Chinese exports roar back to life in sign of economic recovery

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Chinese exports roar back to life in sign of economic recovery

The export engine at the heart of the Chinese economy has roared back to life, defying expectations and bolstering hopes that Beijing will achieve its growth target this year.

Despite weak global growth, exports from the world’s second-largest economy surged nearly 15 percent in March, fueled by sales of electric vehicles and their components as well as a swell in trade with Russia.

The expansion, which surprised economists, came as Beijing hopes to achieve a gross domestic product growth target of 5 percent this year. The target is its lowest for more than three decades, after its economy expanded just 3 percent last year under President Xi Jinping’s zero-Covid controls.

Customs data released on Thursday showed dollar-denominated exports expanded 14.8 per cent compared with the same period a year earlier, after falling 6.8 per cent in January and February. Analysts polled by Reuters had forecast a contraction of 7 per cent.

The trade data represented the first export expansion since September, as demand slowed, weighing on China’s economy and threatening a pillar of growth. Manufacturing output has struggled to emerge from the shadow of the pandemic, while consumption growth has been uneven.

A sharp increase in shipments to Russia as well as south-east Asian countries, particularly Vietnam, Singapore and Malaysia, contributed the most to the gains.

Hao Zhou, an analyst with Chinese securities group Guotai Junan International, said the unexpected jump in exports last month suggested an “upside risk” to China’s first-quarter GDP figures, due next week.

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But he said the “most important” gains came from a surge in “so-called new exports” including electric vehicles, lithium and solar batteries. Trade growth in steel and clothing was also strong, while exports of personal computers, mobile phones and integrated circuits declined.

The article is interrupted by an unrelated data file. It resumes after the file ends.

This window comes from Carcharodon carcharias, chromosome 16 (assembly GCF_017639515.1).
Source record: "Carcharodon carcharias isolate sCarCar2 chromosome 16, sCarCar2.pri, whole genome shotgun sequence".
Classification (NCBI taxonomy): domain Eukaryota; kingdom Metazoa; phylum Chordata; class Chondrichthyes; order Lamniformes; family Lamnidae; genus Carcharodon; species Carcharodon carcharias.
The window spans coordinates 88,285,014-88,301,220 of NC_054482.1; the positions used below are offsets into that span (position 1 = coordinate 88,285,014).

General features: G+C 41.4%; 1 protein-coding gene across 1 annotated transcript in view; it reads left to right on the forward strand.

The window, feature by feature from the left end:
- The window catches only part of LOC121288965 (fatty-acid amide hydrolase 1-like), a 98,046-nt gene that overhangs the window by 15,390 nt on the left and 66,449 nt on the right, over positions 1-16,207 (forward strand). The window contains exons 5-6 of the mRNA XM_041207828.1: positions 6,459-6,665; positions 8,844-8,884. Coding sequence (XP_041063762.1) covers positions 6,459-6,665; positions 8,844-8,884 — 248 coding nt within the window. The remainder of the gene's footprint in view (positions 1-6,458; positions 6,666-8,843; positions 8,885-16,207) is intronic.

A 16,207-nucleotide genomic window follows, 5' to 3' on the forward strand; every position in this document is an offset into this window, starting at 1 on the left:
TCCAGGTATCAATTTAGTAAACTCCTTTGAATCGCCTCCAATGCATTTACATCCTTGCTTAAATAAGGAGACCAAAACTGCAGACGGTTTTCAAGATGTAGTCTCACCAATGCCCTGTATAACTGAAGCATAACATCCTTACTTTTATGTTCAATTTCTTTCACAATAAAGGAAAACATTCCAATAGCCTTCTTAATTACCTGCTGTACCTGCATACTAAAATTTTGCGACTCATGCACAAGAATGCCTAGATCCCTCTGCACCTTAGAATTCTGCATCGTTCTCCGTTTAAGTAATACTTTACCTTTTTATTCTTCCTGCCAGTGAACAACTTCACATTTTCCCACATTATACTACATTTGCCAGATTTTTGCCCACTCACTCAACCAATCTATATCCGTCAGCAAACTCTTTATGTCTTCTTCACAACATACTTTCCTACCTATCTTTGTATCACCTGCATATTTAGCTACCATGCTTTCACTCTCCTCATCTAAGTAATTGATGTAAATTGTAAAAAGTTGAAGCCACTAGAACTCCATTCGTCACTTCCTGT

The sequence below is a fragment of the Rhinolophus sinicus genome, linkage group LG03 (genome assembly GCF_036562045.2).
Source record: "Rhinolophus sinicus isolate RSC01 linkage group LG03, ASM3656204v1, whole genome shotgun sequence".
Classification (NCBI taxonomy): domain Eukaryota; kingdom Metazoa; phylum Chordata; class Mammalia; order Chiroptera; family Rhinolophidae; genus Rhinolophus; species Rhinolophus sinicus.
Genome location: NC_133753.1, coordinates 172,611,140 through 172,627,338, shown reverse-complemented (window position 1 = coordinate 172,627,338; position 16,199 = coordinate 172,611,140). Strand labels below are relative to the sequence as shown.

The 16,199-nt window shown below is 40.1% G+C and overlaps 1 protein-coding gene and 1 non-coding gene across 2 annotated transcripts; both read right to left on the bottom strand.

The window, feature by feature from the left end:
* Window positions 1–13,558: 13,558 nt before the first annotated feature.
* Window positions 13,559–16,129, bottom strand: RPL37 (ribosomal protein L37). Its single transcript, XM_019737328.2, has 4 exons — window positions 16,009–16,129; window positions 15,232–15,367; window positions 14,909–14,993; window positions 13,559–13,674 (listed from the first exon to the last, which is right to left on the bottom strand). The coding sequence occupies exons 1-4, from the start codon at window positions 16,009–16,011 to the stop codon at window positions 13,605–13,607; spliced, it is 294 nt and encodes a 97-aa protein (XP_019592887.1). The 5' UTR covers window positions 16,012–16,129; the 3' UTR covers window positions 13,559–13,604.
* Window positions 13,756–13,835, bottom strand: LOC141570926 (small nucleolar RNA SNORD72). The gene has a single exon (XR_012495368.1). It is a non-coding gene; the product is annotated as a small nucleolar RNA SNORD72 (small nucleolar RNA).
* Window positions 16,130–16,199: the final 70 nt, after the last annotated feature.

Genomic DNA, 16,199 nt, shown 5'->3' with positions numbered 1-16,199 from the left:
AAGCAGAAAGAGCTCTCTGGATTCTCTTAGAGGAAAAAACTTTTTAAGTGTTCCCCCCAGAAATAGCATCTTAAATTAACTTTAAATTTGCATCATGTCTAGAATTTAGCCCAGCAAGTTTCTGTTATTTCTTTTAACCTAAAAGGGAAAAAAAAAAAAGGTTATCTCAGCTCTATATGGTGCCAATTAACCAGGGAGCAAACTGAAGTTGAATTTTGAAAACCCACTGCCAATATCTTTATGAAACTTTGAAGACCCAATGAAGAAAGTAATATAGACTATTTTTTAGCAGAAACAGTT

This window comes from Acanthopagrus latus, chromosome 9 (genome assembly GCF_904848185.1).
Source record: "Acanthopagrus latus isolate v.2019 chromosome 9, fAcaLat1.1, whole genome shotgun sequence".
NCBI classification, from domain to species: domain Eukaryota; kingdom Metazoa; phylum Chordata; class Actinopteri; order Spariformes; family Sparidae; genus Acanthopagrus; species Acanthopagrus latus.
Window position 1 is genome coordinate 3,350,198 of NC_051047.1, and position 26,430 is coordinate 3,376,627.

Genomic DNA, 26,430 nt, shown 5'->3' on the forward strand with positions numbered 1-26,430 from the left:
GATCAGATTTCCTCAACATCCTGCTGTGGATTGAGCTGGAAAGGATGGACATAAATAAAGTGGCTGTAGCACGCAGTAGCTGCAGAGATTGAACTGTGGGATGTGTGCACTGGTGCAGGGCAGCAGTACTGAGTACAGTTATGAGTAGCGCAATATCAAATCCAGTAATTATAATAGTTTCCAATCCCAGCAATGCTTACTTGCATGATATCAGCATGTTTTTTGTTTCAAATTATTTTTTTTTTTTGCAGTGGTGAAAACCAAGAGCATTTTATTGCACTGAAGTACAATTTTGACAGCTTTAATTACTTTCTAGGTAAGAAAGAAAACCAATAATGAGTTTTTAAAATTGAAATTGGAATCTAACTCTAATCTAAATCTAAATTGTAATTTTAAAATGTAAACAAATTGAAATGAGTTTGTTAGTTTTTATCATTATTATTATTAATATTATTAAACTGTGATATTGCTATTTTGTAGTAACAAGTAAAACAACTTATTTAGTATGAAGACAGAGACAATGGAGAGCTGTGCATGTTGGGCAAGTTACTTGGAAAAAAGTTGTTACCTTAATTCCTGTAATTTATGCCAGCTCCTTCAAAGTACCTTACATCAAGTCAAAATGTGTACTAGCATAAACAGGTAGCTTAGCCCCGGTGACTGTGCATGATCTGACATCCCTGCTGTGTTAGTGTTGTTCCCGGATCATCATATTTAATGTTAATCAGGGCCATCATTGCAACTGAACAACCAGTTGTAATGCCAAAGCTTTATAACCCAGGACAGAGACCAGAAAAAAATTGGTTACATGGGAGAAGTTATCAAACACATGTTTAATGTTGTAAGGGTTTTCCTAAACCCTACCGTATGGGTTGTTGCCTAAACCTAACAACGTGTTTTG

Shipments to southeast Asia were resilient, and those to the US and Europe, hit by trade tensions, narrowed their decline.

The customs office said that while trade data at the start of the year “showed relatively strong resilience”, geopolitical risks, protectionism and inflation remained a concern.

Imports also strongly beat forecasts, declining just 1.4 per cent year on year last month, compared with expectations of a 5 per cent contraction following a 10.2 per cent fall at the beginning of the year.

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Export strength had previously provided an economic lifeline during the coronavirus pandemic when Chinese policymakers were battling a rolling liquidity crisis in the property sector and weak domestic consumption. But exports weakened last year as global inflation rose and outbreaks of the virus spread across the country.

Last week, China’s premier Li Qiang chaired a meeting of the state council, the country’s cabinet, focused on promoting stability in foreign trade. Li called on officials to “try every method” to stabilize exports to developed countries, according to state media.

Since taking office as China’s number-two figure last month, Li has sought to project a more conciliatory tone to international business to encourage the return of trade and investment following the loosening of the pandemic regime, even as the US has moved to restrict China’s access to components for advanced technology such as semiconductors.

Iris Pang, China economist with ING, predicted that Beijing would also roll out new consumer-focused stimulus measures to spur demand and support job growth.

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Analysts at economic research group Capital Economics wrote that a weaker outlook for global demand meant any export rebound was likely to be shortlived, given a subdued outlook for foreign demand, recent turmoil in the banking sector and the delayed impact of interest rate increases.

“We expect most developed economies to slip into recession this year and think that the downturn in Chinese exports still has some way to run before it reaches a bottom later this year,” they wrote.

Analysts from CICC, a state-run investment bank, also cautioned that despite rapid growth in shipments of electric vehicles and their components, China was still likely to face a 3 per cent year-on-year decline in exports.

“Overseas demand remains in a downward trend, while financial risks also bring uncertainties,” he said.

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